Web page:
European Rugby Champions Cup: Glasgow Warriors 28-21 Exeter Chiefs

By Jamie LyallBBC Scotland at Scotstoun
Stuart Hogg races in to score a try for Glasgow
Stuart Hogg scored within two minutes of the start on his return to action
European Champions Cup
Glasgow Warriors (7) 28
Tries: Hogg, Penalty, Seymour, M Fagerson Cons: Russell 3, Penalty
Exeter (7) 21
Tries: Simmonds, Armand, Whitten Cons: Steenson 3

Scotland full-back Stuart Hogg made a try-scoring comeback as Glasgow ensured Exeter's pursuit of a Champions Cup quarter-final place came up short.

Hogg crossed within two minutes, before Sam Simmonds' try brought Chiefs level at half-time.

Warriors took control with a penalty try and length-of-the-field scores from Tommy Seymour and Matt Fagerson.

Exeter refused to give up, tries from Don Armand and Ian Whitten bringing them to within a score.

But a losing bonus point was not enough to preserve the English champions' hopes of securing one of the three best runners-up spots.

For Glasgow, it was a first win from an otherwise bleak European campaign, but they lost two Scotland players - George Turner and Alex Dunbar - to first-half knee and head injuries respectively.

There was also a worrying sight for England coach Eddie Jones with centre Henry Slade forced off in the second half clutching his shoulder, with the Six Nations a fortnight away.

This was an exercise in pride restoration for Glasgow, claiming the scalp of the English champions at the end of a bleak European journey.

Their hunger in defence, augmented by the intelligent kicking of Finn Russell and telling touches from the imperious Hogg were vital tenets of a continental triumph that has eluded them all season.

The first half was played almost exclusively in the home half, but began with a flourish of brilliance from the Warriors backs.

Russell carved open the Chiefs midfield and flipped inside to George Horne, running a razor-sharp support line. The scrum-half had Hogg screaming for the pass with a clear run under the posts, Russell converting.

From that point on, it was rearguard stuff for Glasgow, Exeter probing and bludgeoning, testing Warriors' fringe defence where it had crumbled in the corresponding fixture at Sandy Park.

On one flank, Olly Woodburn was hunted down by Seymour as he hared towards the whitewash. On the other, Leo Sarto hauled Lachie Turner to the deck by his ankles with the line beckoning.

This unrelenting defensive toil took its toll. Off limped Turner and Dunbar with injuries that could have implications for their Six Nations prospects. Adam Ashe required a head injury assessment he passed, and Matt Smith became another first-half casualty.

Tommy Seymour celebrates scoring for Glasgow
Tommy Seymour (left, like Hogg, also made a try-scoring return from injury

For all their stubbornness, Warriors looked to have committed an act of grievous self-harm when the they lost ball out of a scrum in their own 22, and the Chiefs sent Whitten sprinting for the line. Huw Jones - after being swatted aside initially - scrambled back to stop Whitten grounding the ball.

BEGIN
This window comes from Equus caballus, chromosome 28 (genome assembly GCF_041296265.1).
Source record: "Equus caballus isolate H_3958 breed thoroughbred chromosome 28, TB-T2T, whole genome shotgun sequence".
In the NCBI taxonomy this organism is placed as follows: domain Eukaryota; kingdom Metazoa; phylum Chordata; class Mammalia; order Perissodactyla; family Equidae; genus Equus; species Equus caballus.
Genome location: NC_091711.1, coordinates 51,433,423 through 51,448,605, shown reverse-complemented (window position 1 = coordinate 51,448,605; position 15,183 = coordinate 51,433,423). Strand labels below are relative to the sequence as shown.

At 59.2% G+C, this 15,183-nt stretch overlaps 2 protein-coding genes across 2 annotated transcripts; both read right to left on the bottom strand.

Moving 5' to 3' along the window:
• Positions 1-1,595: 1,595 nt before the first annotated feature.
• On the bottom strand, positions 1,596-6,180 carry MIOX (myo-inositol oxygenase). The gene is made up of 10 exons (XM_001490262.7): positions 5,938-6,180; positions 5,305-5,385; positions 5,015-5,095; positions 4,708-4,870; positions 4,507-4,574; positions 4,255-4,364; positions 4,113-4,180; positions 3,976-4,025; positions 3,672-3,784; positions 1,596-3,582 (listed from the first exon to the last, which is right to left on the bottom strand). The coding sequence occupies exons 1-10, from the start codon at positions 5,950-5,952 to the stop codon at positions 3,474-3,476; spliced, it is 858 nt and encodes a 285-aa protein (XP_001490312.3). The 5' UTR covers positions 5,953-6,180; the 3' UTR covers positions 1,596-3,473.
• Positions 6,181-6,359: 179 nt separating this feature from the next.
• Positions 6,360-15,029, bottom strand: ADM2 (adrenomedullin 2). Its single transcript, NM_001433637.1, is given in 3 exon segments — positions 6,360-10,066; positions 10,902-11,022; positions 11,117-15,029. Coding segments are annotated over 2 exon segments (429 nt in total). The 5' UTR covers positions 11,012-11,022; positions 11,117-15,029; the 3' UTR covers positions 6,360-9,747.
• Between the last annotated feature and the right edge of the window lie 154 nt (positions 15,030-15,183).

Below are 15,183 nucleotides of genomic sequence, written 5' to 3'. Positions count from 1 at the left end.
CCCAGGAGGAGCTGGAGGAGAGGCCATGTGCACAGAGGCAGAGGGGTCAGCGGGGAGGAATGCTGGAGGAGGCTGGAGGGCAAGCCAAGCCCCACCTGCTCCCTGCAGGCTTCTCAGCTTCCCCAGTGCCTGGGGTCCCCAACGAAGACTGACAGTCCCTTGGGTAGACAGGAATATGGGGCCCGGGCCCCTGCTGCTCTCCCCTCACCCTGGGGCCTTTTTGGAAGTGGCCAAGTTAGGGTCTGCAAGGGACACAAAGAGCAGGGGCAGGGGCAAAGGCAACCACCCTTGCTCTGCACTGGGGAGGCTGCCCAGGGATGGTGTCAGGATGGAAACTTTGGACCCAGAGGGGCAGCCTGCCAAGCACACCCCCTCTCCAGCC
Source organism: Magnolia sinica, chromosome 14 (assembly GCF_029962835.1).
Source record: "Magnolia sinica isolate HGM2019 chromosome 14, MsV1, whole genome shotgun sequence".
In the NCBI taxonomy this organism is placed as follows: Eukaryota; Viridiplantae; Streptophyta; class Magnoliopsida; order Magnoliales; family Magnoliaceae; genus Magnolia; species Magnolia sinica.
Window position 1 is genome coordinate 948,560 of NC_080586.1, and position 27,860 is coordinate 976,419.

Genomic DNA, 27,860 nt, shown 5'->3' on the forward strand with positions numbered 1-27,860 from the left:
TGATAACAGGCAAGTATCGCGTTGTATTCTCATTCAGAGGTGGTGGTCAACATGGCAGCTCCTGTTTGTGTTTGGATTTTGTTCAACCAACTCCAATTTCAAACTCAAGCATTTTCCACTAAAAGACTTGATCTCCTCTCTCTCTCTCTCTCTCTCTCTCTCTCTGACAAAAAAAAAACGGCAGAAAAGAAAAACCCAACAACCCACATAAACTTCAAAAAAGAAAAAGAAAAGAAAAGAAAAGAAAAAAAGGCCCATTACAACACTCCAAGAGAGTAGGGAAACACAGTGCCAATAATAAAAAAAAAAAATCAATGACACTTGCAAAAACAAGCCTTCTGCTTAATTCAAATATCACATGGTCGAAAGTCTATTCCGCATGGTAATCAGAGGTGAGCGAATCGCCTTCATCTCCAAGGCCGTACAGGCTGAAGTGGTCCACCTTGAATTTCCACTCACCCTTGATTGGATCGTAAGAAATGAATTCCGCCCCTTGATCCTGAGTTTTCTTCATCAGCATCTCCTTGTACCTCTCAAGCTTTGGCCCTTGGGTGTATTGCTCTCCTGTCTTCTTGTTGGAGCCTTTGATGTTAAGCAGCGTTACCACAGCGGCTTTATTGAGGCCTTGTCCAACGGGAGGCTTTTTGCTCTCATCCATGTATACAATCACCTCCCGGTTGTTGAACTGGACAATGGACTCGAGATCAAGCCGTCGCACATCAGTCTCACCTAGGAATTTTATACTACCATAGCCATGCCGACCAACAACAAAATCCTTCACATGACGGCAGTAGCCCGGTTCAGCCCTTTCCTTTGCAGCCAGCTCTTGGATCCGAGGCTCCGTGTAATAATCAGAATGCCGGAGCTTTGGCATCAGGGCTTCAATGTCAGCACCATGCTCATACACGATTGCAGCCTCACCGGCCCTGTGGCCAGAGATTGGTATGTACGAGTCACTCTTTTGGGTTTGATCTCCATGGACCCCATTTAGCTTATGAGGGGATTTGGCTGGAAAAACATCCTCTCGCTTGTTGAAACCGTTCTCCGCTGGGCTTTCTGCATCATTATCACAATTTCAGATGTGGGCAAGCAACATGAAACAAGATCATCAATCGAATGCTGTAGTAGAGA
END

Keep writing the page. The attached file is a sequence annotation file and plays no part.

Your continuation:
But the Chiefs eventually got there in the final minute of the half, Simmonds driving over from a couple of yards and Gareth Steenson converting to level the half-time scores.

Exeter were dealt a seismic blow 12 minutes into the second period. With Glasgow players queuing up to score down the blind side, Nic White was sin-binned for slapping Russell's pass forward in the tackle.

Referee Romain Poite brandished his yellow card, before jogging under the posts to award Warriors a penalty try.

TeamPlayedWonDrawnLostForAgainstBonus PtsPoints

Glasgow then conjured two utterly mesmeric scores in two scintillating minutes. Hogg was the fulcrum for both, the sorcerer revelling on his return from a two-month injury lay-off.

First he took Russell's pass and seared up the right touchline, before lofting a pass inside to Horne. The scrum-half jinked and slalomed to within a few yards of the line, before popping on to Seymour for the try.

Then Hogg arced through the Chiefs midfield, Seymour and Horne involved again before Fagerson crashed over.

Exeter centre Ian Whitten evades a a tackle to score
Ian Whitten's late try gave Exeter hope, but the English champions' quarter-final hopes are over

Russell converted both, but Exeter were not dead yet.

The contest became blisteringly fast and loose, high-octane flair replacing the monotonous drudgery of the first half.

Armand drove over, then Whitten finished a sumptuous counter-attack in the corner, Steenson booting the extras to bring Chiefs to within seven points.

Needing to score at least one try for a second bonus point, and twice to win, they huffed and puffed, but squandered what ball they had.

A European victory for Glasgow at last, a raucous afternoon at Scotstoun, but a lingering pang of what might have been had they found this calibre of display earlier in the campaign.

Glasgow: S Hogg, T Seymour, H Jones, A Dunbar, Leonardo Sarto, F Russell, G Horne; J Bhatti, G Turner, S Halanukonuka, R Harley, J Gray (capt), M Fagerson, M Smith, A Ashe.

Replacements: G Stewart (for Turner, 8), A Allan (for Bhatti), D Rae, G Peterson (for Ashe, 72), C Fusaro (for Smith, temp, 30), A Price (for G Horne, 70), P Horne (for Dunbar, 12), L Jones.

Exeter: P Dollman; L Turner, H Slade, I Whitten, O Woodburn; G Steenson (capt), N White; B Moon, L Cowan-Dickie, H Williams, M Lees, J Hill, D Ewers, D Armand, S Simmonds.

Replacements: E Taione, M Low, T Francis, T Salmon, M Kvesic, W Chudley, J Simmonds, T Gilbert-Hendrickson.


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